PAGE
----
“We Must Care About our Public Spaces”

As promised, here is a followup to last week’s post on the value of public art.

At Foundation East’s artist meet-and-greet I met Irvington resident Holly Combs. She’s half of the husband-and-wife duo who painted several traffic signal boxes around Irvington. While I was talking with her, a neighbor stopped to say that she honked and waved whenever she passed the couple working out in the cold on their boxes.

Holly thanked her, saying, “Do you know what it meant to us when people honked and waved? Yeah, it was cold but we didn’t feel it. When you’re joyful in what you do, you’re not even cold.” Then she handed us each a “You are beautiful” sticker.

That seems to sum up Holly, whose passion is obvious when she speaks of her various projects. For example, Street Styles. It’s a youth program she started that uses street art and graffiti as the foundation for exploring art fundamentals.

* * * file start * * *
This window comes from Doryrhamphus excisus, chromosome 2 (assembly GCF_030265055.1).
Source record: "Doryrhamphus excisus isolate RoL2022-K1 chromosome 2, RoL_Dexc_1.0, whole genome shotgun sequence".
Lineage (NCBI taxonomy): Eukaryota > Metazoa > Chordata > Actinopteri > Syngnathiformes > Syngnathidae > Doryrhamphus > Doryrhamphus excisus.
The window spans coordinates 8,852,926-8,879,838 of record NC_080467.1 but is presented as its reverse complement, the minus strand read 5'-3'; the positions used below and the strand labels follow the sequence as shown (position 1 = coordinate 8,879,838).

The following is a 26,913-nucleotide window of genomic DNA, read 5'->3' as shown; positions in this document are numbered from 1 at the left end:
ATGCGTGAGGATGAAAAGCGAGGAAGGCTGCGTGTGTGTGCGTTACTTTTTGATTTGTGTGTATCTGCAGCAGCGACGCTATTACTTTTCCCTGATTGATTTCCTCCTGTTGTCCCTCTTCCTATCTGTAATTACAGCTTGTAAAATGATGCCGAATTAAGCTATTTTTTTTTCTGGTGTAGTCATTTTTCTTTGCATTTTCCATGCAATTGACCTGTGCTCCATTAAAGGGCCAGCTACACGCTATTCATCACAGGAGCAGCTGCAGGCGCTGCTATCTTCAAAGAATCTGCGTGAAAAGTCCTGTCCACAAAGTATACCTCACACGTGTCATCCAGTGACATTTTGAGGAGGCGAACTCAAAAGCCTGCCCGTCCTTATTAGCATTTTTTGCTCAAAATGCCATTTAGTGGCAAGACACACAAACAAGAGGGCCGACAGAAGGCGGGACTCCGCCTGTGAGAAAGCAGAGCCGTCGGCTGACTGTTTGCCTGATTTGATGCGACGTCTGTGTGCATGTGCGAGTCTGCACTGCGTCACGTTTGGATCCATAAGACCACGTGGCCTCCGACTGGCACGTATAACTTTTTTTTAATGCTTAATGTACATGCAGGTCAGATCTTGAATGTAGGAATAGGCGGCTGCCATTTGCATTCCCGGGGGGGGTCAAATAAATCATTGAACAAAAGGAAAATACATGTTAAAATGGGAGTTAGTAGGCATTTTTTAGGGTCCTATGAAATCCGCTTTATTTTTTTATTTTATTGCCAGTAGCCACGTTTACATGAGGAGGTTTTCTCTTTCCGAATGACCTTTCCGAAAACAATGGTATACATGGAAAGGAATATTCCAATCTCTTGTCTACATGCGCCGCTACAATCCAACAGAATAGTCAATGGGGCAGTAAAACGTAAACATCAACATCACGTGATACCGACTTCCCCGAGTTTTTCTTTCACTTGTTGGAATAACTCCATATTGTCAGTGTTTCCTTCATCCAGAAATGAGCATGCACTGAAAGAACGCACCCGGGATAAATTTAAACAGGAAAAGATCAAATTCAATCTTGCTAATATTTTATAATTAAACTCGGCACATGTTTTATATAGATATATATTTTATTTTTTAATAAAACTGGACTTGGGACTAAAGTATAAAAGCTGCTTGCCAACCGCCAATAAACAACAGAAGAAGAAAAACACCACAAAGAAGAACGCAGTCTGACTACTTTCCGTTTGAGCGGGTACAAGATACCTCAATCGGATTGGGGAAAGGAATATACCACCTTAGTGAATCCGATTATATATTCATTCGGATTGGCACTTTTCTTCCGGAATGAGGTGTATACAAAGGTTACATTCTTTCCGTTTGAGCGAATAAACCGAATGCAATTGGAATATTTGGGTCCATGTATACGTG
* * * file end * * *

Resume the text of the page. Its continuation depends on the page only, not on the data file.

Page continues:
With her husband Dave, she also founded the Department of Public Words. DPW’s mission is to put uplifting messages in surprising places, all to tell people “they’re awesome, beautiful, worthy, and wonderful,” as Holly puts it.

They first tried it a few years back when the economy tanked and the Combs’ gallery and art magazine were hard hit.

Photo courtesy of Department of Public Words.

Photo courtesy of Department of Public Words

“When you lose everything, you’re fearless, thinking ‘I can do anything,’” Holly told me. She painted You Are Beautiful in block letters high on a prominent building in the Fountain Square neighborhood because it was a message she herself needed.

Since then they’ve put the same message on a building on East Tenth Street. I pass it often and it never fails to make me smile.